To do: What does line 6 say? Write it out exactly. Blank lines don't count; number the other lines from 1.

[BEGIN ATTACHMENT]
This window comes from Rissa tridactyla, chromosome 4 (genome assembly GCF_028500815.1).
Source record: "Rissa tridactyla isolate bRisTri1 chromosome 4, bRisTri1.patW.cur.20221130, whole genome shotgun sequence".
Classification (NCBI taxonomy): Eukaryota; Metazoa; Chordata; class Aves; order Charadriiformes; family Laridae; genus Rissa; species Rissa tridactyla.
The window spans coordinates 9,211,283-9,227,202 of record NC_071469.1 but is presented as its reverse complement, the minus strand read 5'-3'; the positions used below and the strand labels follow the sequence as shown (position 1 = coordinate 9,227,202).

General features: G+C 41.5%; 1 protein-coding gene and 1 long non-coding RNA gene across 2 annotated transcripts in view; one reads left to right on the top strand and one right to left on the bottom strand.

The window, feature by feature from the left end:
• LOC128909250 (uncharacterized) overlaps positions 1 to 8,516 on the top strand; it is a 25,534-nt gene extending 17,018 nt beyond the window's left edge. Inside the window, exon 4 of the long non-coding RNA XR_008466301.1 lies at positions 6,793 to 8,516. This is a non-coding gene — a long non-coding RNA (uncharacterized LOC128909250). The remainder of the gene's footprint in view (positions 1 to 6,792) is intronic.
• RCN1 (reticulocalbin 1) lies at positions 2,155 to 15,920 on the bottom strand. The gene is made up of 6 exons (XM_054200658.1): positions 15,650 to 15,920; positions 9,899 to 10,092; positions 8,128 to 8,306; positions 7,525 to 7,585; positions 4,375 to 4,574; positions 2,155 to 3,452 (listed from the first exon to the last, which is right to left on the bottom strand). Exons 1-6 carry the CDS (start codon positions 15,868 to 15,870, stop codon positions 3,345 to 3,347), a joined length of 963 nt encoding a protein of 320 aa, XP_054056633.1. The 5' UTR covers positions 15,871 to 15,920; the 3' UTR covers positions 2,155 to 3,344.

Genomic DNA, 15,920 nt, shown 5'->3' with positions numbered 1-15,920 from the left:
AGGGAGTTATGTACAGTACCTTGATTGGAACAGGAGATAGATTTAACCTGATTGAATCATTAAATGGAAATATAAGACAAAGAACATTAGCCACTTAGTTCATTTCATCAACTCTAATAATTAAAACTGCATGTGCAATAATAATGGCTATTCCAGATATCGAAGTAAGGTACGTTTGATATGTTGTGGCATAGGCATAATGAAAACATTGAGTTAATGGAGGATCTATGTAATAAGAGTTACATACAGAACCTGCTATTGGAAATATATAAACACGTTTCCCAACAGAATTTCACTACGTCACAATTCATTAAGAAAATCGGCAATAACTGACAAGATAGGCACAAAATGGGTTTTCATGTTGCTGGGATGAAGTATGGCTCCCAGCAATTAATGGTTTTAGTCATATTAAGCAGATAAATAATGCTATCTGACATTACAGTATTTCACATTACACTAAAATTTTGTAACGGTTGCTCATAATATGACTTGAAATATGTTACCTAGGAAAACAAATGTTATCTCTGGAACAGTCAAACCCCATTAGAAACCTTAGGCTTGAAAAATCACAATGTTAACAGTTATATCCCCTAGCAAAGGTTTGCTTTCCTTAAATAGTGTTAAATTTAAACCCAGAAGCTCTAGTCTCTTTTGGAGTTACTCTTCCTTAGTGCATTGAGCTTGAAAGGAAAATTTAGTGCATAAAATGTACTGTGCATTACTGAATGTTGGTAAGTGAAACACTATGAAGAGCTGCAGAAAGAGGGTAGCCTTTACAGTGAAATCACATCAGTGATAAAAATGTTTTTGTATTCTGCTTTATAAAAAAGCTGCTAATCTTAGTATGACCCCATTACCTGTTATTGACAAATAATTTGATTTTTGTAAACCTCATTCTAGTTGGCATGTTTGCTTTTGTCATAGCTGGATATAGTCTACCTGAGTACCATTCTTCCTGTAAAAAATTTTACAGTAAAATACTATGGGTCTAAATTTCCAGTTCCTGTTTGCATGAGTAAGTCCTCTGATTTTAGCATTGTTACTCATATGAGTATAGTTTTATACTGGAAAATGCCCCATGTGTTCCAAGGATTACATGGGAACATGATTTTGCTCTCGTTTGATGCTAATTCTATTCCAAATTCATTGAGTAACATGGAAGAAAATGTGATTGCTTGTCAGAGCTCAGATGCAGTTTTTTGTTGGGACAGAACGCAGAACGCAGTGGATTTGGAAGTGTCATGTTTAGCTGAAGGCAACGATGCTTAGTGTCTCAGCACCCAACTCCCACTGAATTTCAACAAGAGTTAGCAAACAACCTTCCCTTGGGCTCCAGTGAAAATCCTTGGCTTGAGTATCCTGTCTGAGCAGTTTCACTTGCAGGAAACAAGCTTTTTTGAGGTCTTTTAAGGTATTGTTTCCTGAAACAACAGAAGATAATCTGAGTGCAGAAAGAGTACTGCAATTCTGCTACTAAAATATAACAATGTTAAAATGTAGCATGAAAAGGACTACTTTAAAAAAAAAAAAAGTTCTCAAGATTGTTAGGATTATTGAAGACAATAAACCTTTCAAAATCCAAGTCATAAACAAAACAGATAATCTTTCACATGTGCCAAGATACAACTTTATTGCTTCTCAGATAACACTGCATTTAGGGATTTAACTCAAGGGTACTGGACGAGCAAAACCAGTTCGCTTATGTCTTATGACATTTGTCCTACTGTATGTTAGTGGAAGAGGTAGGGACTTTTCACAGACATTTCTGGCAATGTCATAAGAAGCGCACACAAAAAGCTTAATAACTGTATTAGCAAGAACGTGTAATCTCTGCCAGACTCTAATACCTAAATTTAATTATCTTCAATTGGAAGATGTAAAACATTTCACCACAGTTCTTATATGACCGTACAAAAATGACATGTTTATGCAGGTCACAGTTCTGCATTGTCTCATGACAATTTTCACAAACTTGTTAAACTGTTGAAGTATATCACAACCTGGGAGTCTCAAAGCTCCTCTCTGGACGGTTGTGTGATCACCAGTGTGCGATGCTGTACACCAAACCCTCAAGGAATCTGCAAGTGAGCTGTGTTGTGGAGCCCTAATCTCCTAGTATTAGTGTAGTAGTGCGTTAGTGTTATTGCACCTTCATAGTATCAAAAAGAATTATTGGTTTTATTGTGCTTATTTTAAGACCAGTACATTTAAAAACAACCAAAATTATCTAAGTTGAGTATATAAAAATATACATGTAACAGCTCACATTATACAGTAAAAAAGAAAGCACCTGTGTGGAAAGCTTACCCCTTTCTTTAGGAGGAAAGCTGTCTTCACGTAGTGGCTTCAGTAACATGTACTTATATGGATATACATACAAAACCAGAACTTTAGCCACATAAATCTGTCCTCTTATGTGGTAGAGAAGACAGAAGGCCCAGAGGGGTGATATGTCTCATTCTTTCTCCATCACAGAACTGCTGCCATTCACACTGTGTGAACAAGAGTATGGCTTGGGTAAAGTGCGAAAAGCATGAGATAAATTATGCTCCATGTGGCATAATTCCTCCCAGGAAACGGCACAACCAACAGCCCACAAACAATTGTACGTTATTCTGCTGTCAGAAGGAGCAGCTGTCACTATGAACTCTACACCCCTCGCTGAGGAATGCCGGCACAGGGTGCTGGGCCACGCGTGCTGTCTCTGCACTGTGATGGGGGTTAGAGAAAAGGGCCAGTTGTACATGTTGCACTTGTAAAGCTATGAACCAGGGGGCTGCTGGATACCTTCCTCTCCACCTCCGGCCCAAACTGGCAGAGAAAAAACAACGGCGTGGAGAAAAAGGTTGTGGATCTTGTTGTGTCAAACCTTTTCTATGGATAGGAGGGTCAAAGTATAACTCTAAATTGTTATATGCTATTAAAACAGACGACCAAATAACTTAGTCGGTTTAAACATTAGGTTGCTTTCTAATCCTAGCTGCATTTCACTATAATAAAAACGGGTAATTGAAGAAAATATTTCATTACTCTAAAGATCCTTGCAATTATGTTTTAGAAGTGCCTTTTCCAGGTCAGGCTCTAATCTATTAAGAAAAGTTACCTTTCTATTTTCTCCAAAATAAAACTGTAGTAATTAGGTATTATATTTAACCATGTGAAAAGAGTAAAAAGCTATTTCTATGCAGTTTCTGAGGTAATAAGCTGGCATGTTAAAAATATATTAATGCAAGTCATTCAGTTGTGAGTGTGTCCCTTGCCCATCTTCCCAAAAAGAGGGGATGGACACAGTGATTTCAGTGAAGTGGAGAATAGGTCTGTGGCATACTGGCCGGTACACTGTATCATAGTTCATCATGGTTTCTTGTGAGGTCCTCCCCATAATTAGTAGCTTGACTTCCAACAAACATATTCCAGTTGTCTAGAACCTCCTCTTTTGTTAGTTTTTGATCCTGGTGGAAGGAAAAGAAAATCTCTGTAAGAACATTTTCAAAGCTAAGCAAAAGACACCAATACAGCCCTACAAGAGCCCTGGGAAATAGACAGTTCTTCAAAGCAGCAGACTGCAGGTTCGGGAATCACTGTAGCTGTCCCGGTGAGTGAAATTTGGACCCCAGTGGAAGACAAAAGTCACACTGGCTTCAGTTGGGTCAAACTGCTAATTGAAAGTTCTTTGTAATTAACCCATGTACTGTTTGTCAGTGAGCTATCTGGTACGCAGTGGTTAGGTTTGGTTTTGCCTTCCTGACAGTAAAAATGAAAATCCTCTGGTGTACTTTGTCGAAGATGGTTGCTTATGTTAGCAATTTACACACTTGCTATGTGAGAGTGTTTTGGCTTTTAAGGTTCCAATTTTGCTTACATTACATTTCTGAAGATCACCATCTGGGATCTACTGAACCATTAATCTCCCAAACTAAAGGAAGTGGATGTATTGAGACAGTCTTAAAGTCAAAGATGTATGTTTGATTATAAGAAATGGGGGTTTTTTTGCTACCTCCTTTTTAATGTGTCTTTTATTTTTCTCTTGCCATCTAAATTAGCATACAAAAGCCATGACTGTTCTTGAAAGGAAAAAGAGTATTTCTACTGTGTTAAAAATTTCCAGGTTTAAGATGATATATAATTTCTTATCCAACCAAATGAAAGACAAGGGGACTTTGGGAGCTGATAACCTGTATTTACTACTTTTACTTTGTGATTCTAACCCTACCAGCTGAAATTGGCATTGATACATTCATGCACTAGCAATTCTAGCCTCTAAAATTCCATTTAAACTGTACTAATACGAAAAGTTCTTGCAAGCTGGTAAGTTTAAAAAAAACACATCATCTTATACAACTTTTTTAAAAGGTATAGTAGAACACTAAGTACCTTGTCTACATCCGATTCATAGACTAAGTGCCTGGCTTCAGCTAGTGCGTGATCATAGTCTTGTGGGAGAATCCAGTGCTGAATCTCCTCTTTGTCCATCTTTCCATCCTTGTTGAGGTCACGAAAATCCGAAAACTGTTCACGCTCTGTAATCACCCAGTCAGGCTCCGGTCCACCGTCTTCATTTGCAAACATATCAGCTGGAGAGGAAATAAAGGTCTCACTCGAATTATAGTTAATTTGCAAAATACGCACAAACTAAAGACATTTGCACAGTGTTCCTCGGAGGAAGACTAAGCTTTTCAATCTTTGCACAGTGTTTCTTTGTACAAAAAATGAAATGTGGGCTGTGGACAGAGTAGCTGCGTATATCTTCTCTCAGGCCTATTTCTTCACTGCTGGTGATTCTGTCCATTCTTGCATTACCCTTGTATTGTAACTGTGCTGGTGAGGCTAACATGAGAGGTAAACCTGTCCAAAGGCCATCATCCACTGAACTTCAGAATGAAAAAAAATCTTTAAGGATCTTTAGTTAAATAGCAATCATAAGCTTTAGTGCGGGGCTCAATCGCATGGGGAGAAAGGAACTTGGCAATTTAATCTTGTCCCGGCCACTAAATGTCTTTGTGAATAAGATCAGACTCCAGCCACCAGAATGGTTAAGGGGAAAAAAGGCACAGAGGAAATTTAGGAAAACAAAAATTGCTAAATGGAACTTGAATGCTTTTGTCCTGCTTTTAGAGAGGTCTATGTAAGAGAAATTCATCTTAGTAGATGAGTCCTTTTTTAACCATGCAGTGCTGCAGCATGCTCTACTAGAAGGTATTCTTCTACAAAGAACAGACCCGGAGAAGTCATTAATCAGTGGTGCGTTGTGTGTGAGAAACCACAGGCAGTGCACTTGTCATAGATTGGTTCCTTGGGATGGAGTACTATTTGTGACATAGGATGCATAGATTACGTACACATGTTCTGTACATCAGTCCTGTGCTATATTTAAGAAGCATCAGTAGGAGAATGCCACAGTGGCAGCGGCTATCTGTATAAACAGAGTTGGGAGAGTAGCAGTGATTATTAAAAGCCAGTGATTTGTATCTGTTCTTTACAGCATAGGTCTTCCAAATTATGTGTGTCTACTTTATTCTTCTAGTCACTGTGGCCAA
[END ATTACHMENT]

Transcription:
The window, feature by feature from the left end: